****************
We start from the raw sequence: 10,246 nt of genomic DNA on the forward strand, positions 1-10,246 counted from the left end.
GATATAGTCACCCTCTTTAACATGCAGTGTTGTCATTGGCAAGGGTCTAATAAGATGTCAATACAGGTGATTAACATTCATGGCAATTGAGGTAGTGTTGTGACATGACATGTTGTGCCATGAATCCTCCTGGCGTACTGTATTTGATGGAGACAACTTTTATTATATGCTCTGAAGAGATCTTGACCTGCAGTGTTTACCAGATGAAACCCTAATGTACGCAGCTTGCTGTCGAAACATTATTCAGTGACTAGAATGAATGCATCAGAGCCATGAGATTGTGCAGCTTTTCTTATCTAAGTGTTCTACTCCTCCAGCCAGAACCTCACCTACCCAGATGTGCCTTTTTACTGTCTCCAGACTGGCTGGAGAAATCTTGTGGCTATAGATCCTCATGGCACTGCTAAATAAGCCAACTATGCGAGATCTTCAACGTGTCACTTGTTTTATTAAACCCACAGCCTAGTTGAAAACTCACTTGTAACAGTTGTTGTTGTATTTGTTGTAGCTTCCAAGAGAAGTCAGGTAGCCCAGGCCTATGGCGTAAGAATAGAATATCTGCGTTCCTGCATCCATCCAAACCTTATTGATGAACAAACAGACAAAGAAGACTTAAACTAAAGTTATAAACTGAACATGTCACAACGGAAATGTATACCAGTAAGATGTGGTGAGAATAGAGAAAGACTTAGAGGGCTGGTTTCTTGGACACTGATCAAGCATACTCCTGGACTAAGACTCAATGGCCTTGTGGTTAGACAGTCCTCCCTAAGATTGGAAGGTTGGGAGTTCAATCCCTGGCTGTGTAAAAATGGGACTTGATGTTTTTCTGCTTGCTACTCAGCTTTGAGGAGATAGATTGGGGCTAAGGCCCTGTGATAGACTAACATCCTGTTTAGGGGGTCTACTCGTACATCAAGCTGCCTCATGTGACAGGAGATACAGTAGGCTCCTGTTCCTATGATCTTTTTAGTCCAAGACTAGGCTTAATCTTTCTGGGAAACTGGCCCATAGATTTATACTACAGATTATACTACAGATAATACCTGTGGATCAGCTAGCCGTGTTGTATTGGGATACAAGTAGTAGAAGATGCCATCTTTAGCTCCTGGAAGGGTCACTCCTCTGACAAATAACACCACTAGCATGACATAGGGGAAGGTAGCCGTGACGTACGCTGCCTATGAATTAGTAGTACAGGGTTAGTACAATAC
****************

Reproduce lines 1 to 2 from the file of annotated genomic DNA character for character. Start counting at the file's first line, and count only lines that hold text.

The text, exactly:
We start from the raw sequence: 10,246 nt of genomic DNA on the forward strand, positions 1-10,246 counted from the left end.
GATATAGTCACCCTCTTTAACATGCAGTGTTGTCATTGGCAAGGGTCTAATAAGATGTCAATACAGGTGATTAACATTCATGGCAATTGAGGTAGTGTTGTGACATGACATGTTGTGCCATGAATCCTCCTGGCGTACTGTATTTGATGGAGACAACTTTTATTATATGCTCTGAAGAGATCTTGACCTGCAGTGTTTACCAGATGAAACCCTAATGTACGCAGCTTGCTGTCGAAACATTATTCAGTGACTAGAATGAATGCATCAGAGCCATGAGATTGTGCAGCTTTTCTTATCTAAGTGTTCTACTCCTCCAGCCAGAACCTCACCTACCCAGATGTGCCTTTTTACTGTCTCCAGACTGGCTGGAGAAATCTTGTGGCTATAGATCCTCATGGCACTGCTAAATAAGCCAACTATGCGAGATCTTCAACGTGTCACTTGTTTTATTAAACCCACAGCCTAGTTGAAAACTCACTTGTAACAGTTGTTGTTGTATTTGTTGTAGCTTCCAAGAGAAGTCAGGTAGCCCAGGCCTATGGCGTAAGAATAGAATATCTGCGTTCCTGCATCCATCCAAACCTTATTGATGAACAAACAGACAAAGAAGACTTAAACTAAAGTTATAAACTGAACATGTCACAACGGAAATGTATACCAGTAAGATGTGGTGAGAATAGAGAAAGACTTAGAGGGCTGGTTTCTTGGACACTGATCAAGCATACTCCTGGACTAAGACTCAATGGCCTTGTGGTTAGACAGTCCTCCCTAAGATTGGAAGGTTGGGAGTTCAATCCCTGGCTGTGTAAAAATGGGACTTGATGTTTTTCTGCTTGCTACTCAGCTTTGAGGAGATAGATTGGGGCTAAGGCCCTGTGATAGACTAACATCCTGTTTAGGGGGTCTACTCGTACATCAAGCTGCCTCATGTGACAGGAGATACAGTAGGCTCCTGTTCCTATGATCTTTTTAGTCCAAGACTAGGCTTAATCTTTCTGGGAAACTGGCCCATAGATTTATACTACAGATTATACTACAGATAATACCTGTGGATCAGCTAGCCGTGTTGTATTGGGATACAAGTAGTAGAAGATGCCATCTTTAGCTCCTGGAAGGGTCACTCCTCTGACAAATAACACCACTAGCATGACATAGGGGAAGGTAGCCGTGACGTACGCTGCCTATGAATTAGTAGTACAGGGTTAGTACAATAC